A stretch of New Hampshire Avenue in Takoma Park, MD just outside Washington, DC was a typical auto-oriented street designed to move commuters through a place quickly, making walking, rolling, and biking for residents not just difficult but unsafe. With an invite from the city, a dance group harnessed the power of arts and culture to shift the narrative of a place defined by its transportation challenges.
Adjacent to Washington, DC’s northeast border lies the City of Takoma Park, a multi-ethnic community bounded on the east by New Hampshire Avenue, a six-lane, a heavily trafficked state highway that runs through the middle of a vibrant community with large immigrant populations. Developed to prioritize vehicular commuting traffic over pedestrians, it poses an obstacle to social connection and is dangerous for those who walk along it or cross it. The roadway design of corridors like New Hampshire Avenue is a main contributing factor to the steep rise of pedestrian fatalities in the U.S. In the last decade (2010 – 2019), over 53,435 people were hit and killed by drivers.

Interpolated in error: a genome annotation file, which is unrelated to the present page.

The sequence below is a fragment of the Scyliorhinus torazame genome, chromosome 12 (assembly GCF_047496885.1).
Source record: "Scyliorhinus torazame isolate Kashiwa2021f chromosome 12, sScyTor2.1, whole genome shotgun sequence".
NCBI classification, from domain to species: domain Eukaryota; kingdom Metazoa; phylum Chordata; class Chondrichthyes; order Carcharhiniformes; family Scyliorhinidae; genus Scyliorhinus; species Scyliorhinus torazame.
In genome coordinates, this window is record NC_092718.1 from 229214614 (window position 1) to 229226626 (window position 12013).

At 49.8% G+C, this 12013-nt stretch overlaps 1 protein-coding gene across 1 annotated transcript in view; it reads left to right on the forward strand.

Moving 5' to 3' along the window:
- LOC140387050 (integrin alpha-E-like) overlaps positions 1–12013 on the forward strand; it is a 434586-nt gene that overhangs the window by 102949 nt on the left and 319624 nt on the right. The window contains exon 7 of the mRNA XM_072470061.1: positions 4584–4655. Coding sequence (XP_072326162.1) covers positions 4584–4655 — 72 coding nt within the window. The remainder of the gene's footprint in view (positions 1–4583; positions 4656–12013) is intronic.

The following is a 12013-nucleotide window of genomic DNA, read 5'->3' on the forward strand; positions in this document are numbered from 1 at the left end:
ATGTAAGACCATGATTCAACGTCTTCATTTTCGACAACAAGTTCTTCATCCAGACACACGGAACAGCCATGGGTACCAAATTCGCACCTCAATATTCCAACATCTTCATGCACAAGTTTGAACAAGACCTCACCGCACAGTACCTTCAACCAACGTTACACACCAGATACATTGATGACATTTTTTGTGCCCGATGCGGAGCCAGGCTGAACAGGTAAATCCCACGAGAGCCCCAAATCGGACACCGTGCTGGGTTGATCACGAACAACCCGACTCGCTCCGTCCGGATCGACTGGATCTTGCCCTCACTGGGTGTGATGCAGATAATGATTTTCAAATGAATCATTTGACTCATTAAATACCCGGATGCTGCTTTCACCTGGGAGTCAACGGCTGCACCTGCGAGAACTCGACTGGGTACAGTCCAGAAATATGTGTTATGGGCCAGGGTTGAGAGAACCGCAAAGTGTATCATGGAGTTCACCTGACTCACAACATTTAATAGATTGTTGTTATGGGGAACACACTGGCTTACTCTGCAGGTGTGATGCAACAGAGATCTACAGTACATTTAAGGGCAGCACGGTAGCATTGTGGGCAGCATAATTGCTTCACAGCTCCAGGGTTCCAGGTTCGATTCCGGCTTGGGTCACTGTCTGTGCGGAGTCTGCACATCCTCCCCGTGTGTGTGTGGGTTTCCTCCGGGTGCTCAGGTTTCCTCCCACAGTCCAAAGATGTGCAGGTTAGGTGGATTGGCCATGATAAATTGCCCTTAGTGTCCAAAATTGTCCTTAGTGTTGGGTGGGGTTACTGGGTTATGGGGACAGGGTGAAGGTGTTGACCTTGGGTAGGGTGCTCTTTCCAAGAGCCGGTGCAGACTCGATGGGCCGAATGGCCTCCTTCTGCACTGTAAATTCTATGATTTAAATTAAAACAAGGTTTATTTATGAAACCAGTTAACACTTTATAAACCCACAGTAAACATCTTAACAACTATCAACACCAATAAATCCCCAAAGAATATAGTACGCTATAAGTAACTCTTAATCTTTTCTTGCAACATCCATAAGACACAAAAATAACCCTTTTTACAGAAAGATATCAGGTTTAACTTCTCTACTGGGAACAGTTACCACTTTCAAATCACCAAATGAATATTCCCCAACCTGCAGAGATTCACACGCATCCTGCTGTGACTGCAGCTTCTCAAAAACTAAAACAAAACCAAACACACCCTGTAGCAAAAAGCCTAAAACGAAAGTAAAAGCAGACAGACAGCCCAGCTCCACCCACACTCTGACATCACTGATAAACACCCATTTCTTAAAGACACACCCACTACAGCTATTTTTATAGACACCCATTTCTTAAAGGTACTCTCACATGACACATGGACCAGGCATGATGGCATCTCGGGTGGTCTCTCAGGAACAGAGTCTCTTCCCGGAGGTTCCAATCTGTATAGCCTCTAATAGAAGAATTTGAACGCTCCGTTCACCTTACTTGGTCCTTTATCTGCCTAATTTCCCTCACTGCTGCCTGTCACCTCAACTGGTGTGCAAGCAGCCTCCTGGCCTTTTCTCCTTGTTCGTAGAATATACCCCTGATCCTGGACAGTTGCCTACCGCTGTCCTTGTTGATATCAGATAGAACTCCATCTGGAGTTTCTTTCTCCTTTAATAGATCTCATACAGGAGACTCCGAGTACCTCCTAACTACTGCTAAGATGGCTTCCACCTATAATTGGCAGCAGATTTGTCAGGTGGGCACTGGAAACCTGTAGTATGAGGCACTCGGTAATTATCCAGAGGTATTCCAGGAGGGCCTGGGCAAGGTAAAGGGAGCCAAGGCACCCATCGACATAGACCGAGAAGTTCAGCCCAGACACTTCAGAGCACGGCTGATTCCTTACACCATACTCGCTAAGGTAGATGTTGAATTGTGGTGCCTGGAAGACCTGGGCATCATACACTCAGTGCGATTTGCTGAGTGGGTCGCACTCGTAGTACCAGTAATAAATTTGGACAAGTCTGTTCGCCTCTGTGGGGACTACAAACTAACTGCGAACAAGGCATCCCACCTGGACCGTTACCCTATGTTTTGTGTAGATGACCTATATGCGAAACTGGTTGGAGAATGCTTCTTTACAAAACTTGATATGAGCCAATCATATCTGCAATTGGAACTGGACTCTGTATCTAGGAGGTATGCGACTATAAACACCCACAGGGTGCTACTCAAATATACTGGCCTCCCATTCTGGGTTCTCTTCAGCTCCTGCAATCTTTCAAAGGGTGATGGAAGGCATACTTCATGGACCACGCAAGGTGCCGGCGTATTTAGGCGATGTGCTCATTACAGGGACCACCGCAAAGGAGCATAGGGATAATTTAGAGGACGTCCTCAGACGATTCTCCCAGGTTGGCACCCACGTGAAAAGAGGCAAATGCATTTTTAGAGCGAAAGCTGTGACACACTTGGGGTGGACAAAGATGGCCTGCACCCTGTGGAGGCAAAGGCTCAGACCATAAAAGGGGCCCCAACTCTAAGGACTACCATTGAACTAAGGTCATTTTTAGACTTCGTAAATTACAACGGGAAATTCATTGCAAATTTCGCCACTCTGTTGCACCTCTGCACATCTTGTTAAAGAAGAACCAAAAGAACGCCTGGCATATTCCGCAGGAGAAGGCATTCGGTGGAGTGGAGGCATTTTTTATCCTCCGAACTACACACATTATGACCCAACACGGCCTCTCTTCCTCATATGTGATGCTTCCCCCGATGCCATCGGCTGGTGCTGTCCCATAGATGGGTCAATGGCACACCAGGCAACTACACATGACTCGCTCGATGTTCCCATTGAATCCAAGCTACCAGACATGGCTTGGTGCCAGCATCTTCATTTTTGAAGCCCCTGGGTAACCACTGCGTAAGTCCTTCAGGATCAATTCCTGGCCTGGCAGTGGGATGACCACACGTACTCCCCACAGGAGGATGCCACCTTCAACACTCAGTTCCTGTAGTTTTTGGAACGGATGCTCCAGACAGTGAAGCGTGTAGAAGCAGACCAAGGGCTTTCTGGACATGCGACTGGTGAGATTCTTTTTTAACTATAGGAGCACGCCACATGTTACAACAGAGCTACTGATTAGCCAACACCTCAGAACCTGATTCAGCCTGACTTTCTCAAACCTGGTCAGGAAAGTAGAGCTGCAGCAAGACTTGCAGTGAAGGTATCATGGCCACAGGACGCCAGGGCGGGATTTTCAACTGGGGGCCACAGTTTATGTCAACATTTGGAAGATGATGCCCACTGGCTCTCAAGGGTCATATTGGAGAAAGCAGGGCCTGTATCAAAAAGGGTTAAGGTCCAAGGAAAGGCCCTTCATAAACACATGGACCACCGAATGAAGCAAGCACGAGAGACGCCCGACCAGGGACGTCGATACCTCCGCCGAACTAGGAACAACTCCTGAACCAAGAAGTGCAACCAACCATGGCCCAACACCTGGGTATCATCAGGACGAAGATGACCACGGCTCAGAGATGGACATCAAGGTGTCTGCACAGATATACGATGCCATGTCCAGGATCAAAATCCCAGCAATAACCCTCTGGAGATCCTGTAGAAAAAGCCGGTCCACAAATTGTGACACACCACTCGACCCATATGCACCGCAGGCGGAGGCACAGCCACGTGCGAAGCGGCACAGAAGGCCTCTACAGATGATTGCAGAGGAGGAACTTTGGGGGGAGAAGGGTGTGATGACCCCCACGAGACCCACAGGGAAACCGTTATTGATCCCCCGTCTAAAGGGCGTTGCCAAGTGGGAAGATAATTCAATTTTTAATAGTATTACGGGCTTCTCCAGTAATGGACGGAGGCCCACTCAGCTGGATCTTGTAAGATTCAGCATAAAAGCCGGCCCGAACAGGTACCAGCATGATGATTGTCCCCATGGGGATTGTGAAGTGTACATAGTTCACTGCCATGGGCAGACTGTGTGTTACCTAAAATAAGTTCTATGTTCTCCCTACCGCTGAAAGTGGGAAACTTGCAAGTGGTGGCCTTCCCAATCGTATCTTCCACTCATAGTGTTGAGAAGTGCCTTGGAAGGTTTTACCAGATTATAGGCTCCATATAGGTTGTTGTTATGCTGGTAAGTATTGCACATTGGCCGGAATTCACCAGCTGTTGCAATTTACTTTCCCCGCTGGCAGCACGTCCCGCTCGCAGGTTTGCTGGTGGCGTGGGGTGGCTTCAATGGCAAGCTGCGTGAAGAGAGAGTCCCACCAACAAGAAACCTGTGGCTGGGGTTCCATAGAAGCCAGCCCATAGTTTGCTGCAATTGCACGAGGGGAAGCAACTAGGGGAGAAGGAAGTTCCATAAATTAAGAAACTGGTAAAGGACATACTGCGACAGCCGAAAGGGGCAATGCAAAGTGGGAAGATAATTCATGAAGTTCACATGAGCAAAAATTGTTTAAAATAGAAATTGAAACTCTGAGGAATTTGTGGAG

Over the years, a large number of new residents from India, El Salvador, China, Ethiopia, and other countries have moved to the corridor and opened small businesses along the avenue. The corridor boasts multiple Halal butchers, a weekly farmer’s market run by the Latino community, and the oldest sari store in the United States. These newer residents walk and ride public transit more frequently than legacy residents of Takoma Park, and the avenue is dangerous for residents trying to navigate the busy thoroughfare because of its auto-centric design. As such, this has also limited its potential to thrive economically as the main street or commercial hub of the community.
To improve the visitor and resident experience and safety along New Hampshire Avenue, the Housing and Community Development Department of the City of Takoma Park invited community-engaged dance company Dance Exchange, led by Executive Artistic Director Cassie Meador and founded by renowned artist Liz Lerman, to develop a project that could shift the narrative of a place defined by its transportation challenges. Building on work the City of Takoma Park had already begun through the “New Ave” initiative, Dance Exchange’s New Hampshire Ave: This is a Place to… project used both a “traveling” strategy that encompassed the length of the corridor, and a “gathering” strategy that drew together participants around the avenue’s central green space, as detailed in the National Endowment for the Arts’ How to Do Creative Placemaking.